Mitsubishi Motors New Zealand has used its local Web site to help effect an embarrassing global product recall.
The recall of several models - which arose as the result of 10 separate problems - required the company to contact every Mitsubishi owner in the country, so Mitsubishi added the relevant information to its Web site, www.mitsubishi-motors.co.nz.
Last week Mitsubishi admitted it had systematically concealed customer complaints about tens of thousands of defective vehicles since 1977, according to the New York Times. The company recalled 88,000 cars and trucks, adding to a recall of 532,000 vehicles announced last month.
Car owners wanting to know if their vehicle is involved can download a five-page document that guides them through the recall process, from locating the chassis number to contacting a dealer. Woodley says the response to the site has been very positive, but he has no figures on the number of users because that facility has yet to be enabled.
“Yes, it would be good to have had it all go before the recall, but there you go.”
Mitsubishi's use of the Internet for the recall is only the tip of the iceberg as far as its online presence goes.
“This is only phase one — we’re looking to extend all this to make it far more interactive so people can book their car in for a service or book a test drive, that sort of thing,” says director of finance Murray Woodley.
And while most buyers wouldn’t purchase a car directly from a Web site, Woodley says there are buyers out there who will.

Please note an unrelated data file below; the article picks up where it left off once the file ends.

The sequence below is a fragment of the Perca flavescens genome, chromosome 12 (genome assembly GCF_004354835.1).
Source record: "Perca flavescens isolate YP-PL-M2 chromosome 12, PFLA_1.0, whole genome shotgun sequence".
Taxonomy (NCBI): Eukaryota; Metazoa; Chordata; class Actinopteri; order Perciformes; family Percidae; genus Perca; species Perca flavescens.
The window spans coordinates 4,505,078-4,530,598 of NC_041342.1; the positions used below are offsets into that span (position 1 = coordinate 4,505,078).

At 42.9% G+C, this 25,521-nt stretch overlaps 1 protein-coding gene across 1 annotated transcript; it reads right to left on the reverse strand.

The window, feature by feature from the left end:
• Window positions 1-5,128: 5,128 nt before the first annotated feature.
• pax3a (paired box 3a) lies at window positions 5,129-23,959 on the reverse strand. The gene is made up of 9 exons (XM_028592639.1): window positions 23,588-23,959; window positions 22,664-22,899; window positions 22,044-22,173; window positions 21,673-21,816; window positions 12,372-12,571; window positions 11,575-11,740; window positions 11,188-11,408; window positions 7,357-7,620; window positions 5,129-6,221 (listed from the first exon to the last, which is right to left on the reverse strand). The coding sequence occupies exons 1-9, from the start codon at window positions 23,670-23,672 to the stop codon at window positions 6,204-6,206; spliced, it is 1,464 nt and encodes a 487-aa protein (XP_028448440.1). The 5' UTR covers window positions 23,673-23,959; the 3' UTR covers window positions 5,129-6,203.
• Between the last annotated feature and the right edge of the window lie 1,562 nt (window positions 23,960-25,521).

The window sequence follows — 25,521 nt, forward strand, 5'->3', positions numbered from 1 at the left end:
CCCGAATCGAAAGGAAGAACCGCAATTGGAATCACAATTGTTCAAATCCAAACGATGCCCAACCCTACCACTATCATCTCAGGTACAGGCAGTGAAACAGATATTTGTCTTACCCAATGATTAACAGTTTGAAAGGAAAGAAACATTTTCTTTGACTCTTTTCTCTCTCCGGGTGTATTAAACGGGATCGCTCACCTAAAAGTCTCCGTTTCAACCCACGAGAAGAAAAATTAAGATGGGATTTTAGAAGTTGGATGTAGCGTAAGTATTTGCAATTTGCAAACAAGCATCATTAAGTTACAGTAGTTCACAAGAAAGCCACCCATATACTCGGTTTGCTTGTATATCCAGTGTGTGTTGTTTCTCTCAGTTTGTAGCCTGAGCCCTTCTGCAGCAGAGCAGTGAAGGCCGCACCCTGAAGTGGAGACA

“We do have some fleet buyers who don’t need to sit in every single car they buy — for these buyers we will be offering secure pages open only to select customers and they will be able to order the vehicles through the site.”
Mitsubishi dealers are also getting in on the act — Mitsubishi helps them set up a site that embodies the Mitsubishi branding and look and feel and runs it for them.
“It is important that we’re online — it’s another medium for information as well as for advertising.”
Mitsubishi will also link all its dealerships into one network which will be able to share information at a much lower level.
“We’ll put up the parts manual so each dealership can see what’s available and where it is and order it directly.”
At the moment each dealer has a hard-copy book which can go out of date as parts change.
The Mitsubishi site has been built around a Jade platform — something Woodley says gives the development team a great deal of flexibility.
“We’ve gone full circle from running everything on mainframes in house to outsourcing it all and now we’ve got it all back again on the desktop.”
Jade has been a major component of that move, according to Woodley.